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Learning Through Service: Analysis Of A First College Wide Service Learning Course

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2006 Annual Conference & Exposition


Chicago, Illinois

Publication Date

June 18, 2006

Start Date

June 18, 2006

End Date

June 21, 2006



Conference Session

FPD7 -- Service Learning

Tagged Division

First-Year Programs

Page Count


Page Numbers

11.879.1 - 11.879.18



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Paper Authors


David Kazmer University of Massachusetts-Lowell

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David Kazmer is a Professor in the Department of Plastics Engineering at the University of Massachusetts Lowell. Prior to this position, Dave held various individual contributor and management positions at GE Plastics and Synventive Molding Solutions. He teaches and researches in the area of product design and manufacturing.

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John Duffy University of Massachusetts-Lowell

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John Duffy is a Professor in the in the Department of Mechanical Engineering at the University of Massachusetts Lowell. He has an active interest in solar engineering and related technologies, which he has sought to implement through service-learning activities.

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Beverly Perna Tsongas Industrial History Center

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Dr. Beverly Perna is the Museum Education Specialist at the Tsongas Industrial History Center where she oversees the development of science programming related to the Industrial Revolution. She acquired her interest in engineering in her ten years on the education staff of the Boston Museum of Science and has turned that interest into a variety of teachers' workshops, including one that examines the Pemberton Mill collapse in Lawrence, MA.

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NOTE: The first page of text has been automatically extracted and included below in lieu of an abstract

Learning through Service: Analysis of a First Semester, College-Wide, Service-Learning Course

1. Abstract Service-learning is a pedagogy which strives to integrate student learning with community service. In an engineering context, service-learning provides a project-based experience in which students are confronted with real clients and problems, often of immediate need. In the context of course development, however, many engineering faculty seem to feel that service learning is infeasible in technical and/or large engineering courses, and that the overhead and opportunity costs associated with service learning exceed the benefits received by students.

This paper contemplates two years of service-learning integrated into a first engineering course with approximately three hundred students per year. The costs and benefits of service-learning to students, faculty, and clients are analyzed through several means including traditional teaching evaluations, blind pre- and post-assessments by students and clients, multi-year institutional data regarding student performance, and others. The results indicate that a majority of students personally believe that the described service-learning project is a valuable experience and should be integrated into engineering curriculum. However, the service-learning experience varied significantly between teams and students. Additional analysis and discussion indicates the underlying causality as well as significant impact on student motivation and success.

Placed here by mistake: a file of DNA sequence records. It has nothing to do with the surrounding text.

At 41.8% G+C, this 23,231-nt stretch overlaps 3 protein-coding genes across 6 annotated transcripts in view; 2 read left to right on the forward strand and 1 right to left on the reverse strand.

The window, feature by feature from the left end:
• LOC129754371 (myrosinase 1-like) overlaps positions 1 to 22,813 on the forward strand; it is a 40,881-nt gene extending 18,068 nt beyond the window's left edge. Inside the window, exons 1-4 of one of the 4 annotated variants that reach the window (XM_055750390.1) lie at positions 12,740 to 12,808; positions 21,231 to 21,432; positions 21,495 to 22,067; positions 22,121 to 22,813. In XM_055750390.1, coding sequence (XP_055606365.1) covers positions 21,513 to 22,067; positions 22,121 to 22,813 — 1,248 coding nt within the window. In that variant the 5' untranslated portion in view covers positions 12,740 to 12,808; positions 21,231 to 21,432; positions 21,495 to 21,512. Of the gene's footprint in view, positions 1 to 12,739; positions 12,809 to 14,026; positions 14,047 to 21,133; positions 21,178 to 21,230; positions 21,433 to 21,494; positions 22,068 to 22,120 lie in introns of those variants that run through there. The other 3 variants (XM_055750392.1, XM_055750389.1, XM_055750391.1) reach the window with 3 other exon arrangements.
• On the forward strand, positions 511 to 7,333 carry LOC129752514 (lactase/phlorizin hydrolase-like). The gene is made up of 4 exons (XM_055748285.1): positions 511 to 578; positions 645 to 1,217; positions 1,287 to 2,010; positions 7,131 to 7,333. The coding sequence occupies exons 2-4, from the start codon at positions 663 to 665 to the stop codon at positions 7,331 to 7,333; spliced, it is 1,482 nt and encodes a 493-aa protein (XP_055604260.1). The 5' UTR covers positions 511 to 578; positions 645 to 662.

2. Introduction Engineering education seems to have come under increased criticism lately, with many companies and students arguing that engineering curricula are too abstract and disconnected [1, 2]. It is interesting to reflect upon similar concerns of Henderson [3] and Grinter [4] dating back to 1983 and even 1955. These studies consistently indicate that engineering education should have the following properties: 1. Relevance to the lives and careers of students, preparing them for a broad range of careers, as well as for lifelong learning involving both formal programs and hands-on experience; 2. Attractiveness so that the excitement and intellectual content of engineering will attract highly talented students with a wider variety of backgrounds and career interests — particularly women, underrepresented minorities and the disabled — and will empower them to succeed; and 3. Connectedness to the needs and issues of the broader community through integrated activities with other parts of the educational system, industry and government.

One possible approach to providing relevance, attractiveness, and connectedness is service- learning. Service-learning is the integration of academic subject matter with service to the community in credit-bearing courses, with key elements including reciprocity, reflection, coaching, community voice in projects [5]. Service-learning has been shown to be effective in a large number of cognitive and affective measures, including critical thinking and tolerance for diversity, and leads to better knowledge of course subject matter, cooperative learning,

Kazmer, D., & Duffy, J., & Perna, B. (2006, June), Learning Through Service: Analysis Of A First College Wide Service Learning Course Paper presented at 2006 Annual Conference & Exposition, Chicago, Illinois. 10.18260/1-2--467

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